20110608 Residents leave Japan‘s “most beautiful” village amid crisis

Iitate, Japan (dpa) – Miyuki Ichisawa and her husband, Shukoh,
decided to take a big chance 20 years ago, by opening a stylish cafe
in this sleepy mountainous village in Fukushima, north-eastern Japan.

   “We opened the cafe on this land because we wanted more people to
visit the village,” Miyuki said.

   Despite the fierce objections of family members and friends,
Shukoh, a sixth-generation farmer, quit his civil service job and
decided to start cafe Agri, whose name is derived from the word

   Agri soon started to draw customers. The couple travelled to
Germany and Austria on several occasions to study cakes and other
aspects of running a cafe. Shukoh also visited Africa and South
America to search for quality coffee beans. The cafe has become one
of the most popular in the region.

   Iitate village, with a population of 6,150, is one of the poorest
municipalities in the region, but its residents like the Ichisawas
are proud of its beauty and peaceful setting.

   The village decided in 2010 to join Japan‘s “most beautiful
villages” union, a non-profit organization that started in 2005 with
seven villages. The group aims to preserve the natural environment
and sustain forgotten, struggling villages.

   The Ichisawas‘ business came to a screeching halt on March 11,
just after Shukoh planted 1,000 blueberry bushes around the cafe. A
magnitude-9.0 earthquake and resulting tsunami struck the region,
triggering the nuclear emergency at the Fukushima Daiichi power
plant, about 32 kilometres south-east of the village.

   The quake did not cause much damage to Iitate. But while the
village was located outside the original no-go zone around the
Fukushima plant, the cafe and other shops were forced to close
temporarily as radiation fears prompted some people to leave the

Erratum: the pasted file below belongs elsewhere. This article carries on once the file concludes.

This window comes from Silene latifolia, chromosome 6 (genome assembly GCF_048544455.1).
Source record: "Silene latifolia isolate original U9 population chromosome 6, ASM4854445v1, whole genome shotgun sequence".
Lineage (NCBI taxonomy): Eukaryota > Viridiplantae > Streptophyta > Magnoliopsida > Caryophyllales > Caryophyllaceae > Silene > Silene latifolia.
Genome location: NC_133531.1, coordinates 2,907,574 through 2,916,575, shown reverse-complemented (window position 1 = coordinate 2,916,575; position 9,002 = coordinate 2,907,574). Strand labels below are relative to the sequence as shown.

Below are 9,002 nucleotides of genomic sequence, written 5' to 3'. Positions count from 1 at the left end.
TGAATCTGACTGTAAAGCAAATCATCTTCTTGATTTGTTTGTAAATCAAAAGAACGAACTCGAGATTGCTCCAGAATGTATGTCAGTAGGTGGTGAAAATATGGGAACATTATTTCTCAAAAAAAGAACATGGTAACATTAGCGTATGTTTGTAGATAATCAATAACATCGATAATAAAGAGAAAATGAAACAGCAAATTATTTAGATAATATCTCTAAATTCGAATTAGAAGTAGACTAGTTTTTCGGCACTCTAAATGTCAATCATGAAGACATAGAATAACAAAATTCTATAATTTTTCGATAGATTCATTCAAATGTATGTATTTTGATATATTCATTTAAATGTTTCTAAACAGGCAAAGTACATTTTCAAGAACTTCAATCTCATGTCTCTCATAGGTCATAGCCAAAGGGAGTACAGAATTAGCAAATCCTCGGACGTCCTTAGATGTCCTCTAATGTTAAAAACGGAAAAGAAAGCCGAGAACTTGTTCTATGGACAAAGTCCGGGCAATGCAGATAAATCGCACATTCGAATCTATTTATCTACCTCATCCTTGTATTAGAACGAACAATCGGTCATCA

village and stopped many from even going out. Reports of
radioactivity increasing and decreasing were all over the news.

   “I got so depressed, kept crying for days and didn‘t know where to
vent my anger,” Miyuki said.

   After radiation alerts subsided, they were able to resume business
in late March, but a month later, the government told villagers to
leave the area due to continued high levels of radiation and the
exclusion zone was expanded.

   Iitate Mayor Norio Kanno travelled to Tokyo just before that
announcement to discuss the crisis with Prime Minister Naoto Kan.
Kanno told the premier that the evacuation of the entire village
would create an enormous problem and requested assistance for
villagers, since most of them would lose their jobs and livestock,
and be unable to make a living, village officials said.

   Kanno said the village has borne the brunt of the nuclear fallout
at the plant, which was constructed in such a rural region to serve
the greater Tokyo area.

   The mayor, who was once a dairy farmer, also criticized the
government for promoting nuclear energy when the plant was built,
without properly warning about the downsides of the facility and for
failing to put more effort into the development of alternative energy

   Political leaders have said they would compensate villagers, but
locals said they don‘t trust the government, which had repeatedly
stressed the safety of the plant.

   Kanno said residents love their land and are proud of their slow
lifestyle and pastoral environment. He was also disappointed the
crisis forced them to leave the village.

   “It has become known as a contaminated village,” the mayor said,
shaking his head.

   Miyuki Ichisawa said that while she still feels sad, she is more
confident about relocating her cafe. At least, the decision has been
made, she said.

   “Wherever we go, we will manage. But we still hope to come back
some day,” she said.

   Nearly 80 per cent of the residents had evacuated the village as
of the end of May. The Ichisawas have moved to Fukushima city and
plan to open a branch of the Agri cafe there on July 1.